The chapters in Part II and Part III cover a wide range of aspects in TPR. For example, some look at how translators consult information sources for finding their translation solutions, either consulting external resources (Chapter 6) or internal resources provided by a biconcordancer integrated into CASMACAT (Chapter 7). Others look at the relation between syntactic entropy and cross-linguistic priming (i.e. facilitation or induction) effects for testing the literal translation hypothesis (Chapters 9 and 10). Yet others describe methods for annotating and tagging the process data (Chapters 8, 12 and 14).

The techniques used to collect data across all the studies include keyboard and mouse logging, screen recording and eye tracking. Keyboard logging was done with Translog (Chapter 10), Translog II (Chapters 11, 13 and 14) and Inputlog (Chapter 6), as well as with the keylogging feature integrated into CASMACAT. Several eye-tracker models are mentioned, from an EyeLink2000 (Chapter 6) to several Tobii models – T60 (Chapter 4), T120 (Chapters 10 and 11) and TX300 (Chapter 14). Two other chapters that make use of eye-tracking data do not mention the models with which the data were captured (Chapters 5 and 8). The chapters that use screen recording software (Chapters 5, 7 and 8) unfortunately do not name which software they use.

As far as data analysis is concerned, some of the methods used in the book are novel or still being consolidated in TPR, such as machine learning techniques or statistical analyses based on linear mixed effects regression. Some of those methods are more common in disciplines such as Computational Linguistics, Artificial Intelligence and Human-Computer Interaction, which demonstrates a great level of interdisciplinarity throughout the book.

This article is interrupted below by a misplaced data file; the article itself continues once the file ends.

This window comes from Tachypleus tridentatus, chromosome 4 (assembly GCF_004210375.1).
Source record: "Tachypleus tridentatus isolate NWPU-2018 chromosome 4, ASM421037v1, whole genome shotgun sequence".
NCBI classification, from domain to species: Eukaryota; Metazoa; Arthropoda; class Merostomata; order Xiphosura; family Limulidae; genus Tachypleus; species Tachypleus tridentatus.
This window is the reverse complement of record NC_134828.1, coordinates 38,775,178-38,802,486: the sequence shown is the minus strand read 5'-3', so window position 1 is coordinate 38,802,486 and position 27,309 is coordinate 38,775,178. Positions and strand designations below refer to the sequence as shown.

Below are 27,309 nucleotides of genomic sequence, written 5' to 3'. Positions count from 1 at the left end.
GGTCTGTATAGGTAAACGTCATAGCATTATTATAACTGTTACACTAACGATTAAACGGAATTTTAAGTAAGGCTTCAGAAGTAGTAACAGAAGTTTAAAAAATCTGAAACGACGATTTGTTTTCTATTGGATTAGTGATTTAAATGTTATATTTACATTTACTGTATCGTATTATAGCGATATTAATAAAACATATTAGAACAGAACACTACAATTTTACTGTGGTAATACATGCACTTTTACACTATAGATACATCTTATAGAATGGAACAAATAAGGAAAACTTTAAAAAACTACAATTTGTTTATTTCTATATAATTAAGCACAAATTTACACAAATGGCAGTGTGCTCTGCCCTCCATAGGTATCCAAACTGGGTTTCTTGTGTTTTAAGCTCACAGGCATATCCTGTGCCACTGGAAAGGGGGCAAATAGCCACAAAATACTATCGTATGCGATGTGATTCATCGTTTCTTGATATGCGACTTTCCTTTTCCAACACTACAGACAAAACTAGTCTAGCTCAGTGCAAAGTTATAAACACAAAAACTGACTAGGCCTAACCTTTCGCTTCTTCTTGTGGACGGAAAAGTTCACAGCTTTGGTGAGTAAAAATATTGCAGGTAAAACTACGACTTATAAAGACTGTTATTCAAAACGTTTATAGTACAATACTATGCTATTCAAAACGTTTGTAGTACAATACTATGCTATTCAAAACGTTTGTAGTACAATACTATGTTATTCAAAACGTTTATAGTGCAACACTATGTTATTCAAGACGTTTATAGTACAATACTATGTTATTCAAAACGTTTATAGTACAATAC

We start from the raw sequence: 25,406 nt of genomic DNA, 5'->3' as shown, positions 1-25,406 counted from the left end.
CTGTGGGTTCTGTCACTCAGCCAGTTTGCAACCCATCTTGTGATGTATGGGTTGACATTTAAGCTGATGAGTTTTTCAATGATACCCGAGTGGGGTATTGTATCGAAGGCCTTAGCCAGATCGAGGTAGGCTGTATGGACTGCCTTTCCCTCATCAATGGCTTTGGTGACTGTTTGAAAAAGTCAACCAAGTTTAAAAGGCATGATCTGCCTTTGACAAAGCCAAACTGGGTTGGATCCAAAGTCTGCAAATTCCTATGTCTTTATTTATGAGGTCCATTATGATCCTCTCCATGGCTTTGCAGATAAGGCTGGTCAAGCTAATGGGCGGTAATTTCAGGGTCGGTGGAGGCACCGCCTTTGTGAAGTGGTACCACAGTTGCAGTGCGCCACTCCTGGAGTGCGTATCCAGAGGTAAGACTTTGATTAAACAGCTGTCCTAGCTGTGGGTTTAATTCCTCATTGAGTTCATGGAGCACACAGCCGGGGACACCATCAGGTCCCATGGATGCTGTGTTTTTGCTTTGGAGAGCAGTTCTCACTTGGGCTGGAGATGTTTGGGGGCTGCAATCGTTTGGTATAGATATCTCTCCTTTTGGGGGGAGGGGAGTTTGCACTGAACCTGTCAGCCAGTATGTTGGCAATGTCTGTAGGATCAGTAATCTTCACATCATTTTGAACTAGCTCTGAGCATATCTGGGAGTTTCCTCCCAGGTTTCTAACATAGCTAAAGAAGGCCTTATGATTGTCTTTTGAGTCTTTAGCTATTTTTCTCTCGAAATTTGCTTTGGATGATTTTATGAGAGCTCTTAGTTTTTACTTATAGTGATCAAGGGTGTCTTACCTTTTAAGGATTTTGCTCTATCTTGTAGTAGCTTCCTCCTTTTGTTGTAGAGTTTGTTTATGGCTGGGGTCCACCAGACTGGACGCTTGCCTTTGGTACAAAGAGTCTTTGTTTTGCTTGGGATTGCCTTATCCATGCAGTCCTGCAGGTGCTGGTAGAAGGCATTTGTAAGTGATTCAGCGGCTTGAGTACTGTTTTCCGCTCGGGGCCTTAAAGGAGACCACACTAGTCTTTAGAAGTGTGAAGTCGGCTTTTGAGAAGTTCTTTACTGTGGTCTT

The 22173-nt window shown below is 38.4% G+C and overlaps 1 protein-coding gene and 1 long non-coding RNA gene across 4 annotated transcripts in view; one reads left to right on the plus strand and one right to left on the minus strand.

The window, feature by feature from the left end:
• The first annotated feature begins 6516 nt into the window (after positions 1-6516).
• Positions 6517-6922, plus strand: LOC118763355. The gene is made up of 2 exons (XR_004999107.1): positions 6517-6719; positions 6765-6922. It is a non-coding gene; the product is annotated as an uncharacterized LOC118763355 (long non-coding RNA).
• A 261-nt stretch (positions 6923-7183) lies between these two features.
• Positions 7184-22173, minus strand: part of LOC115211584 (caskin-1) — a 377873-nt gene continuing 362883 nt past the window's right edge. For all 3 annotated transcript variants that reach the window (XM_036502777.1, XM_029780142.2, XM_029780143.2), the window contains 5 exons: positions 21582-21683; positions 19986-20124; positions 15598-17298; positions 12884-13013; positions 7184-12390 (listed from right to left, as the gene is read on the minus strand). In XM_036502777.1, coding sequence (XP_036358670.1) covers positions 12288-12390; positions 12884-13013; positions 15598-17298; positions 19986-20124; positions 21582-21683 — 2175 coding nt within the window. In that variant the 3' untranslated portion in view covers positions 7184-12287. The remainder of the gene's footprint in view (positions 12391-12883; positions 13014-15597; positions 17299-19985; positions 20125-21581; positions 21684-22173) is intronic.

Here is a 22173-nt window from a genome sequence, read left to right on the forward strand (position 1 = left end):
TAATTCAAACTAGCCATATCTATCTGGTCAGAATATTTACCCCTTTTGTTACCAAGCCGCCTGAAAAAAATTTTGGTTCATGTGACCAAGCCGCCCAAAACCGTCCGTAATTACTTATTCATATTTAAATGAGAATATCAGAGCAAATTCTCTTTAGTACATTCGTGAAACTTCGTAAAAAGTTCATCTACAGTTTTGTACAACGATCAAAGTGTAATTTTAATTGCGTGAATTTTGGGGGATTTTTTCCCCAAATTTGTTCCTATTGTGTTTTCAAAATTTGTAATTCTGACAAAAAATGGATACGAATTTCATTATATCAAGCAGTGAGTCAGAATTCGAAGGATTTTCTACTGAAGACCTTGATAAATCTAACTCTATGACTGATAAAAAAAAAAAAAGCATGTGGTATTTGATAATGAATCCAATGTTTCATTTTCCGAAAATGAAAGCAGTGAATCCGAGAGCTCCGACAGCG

Most authors make an effort to introduce and explain the main concepts and definitions, although some of those can still be difficult to grasp for people working with TPR but not very familiar with the terminology in the technical fields from which many of the authors come. In fact, the 43 authors in the book come from multiple educational backgrounds and report 24 different affiliations, both in academic institutions and private companies, spread over 15 countries. Despite this diversity, the editors have successfully maintained relatively consistent terminology across the different chapters, which facilitates understanding and contributes to consolidating the terminology in the TPR field.

It is worth noting that the chapters feature more than half a dozen language combinations, some of which have not been covered in many TPR studies before, if at all, such as Chinese-Portuguese or French-Polish. Even if many of the results are inconclusive or not generalizable, the book demonstrates the advantages of building a database for storing TPR data, so that the effort invested in a study can be leveraged by other researchers, perhaps looking at different variables and even using different methods of analysis.

  • Holmes, J. S. (1972). “The name and nature of Translation Studies.” Translation section of the third international congress of Applied Linguistics, August 21–26. Copenhagen, 66–79

Carlos S. C. Teixeira
Dublin City University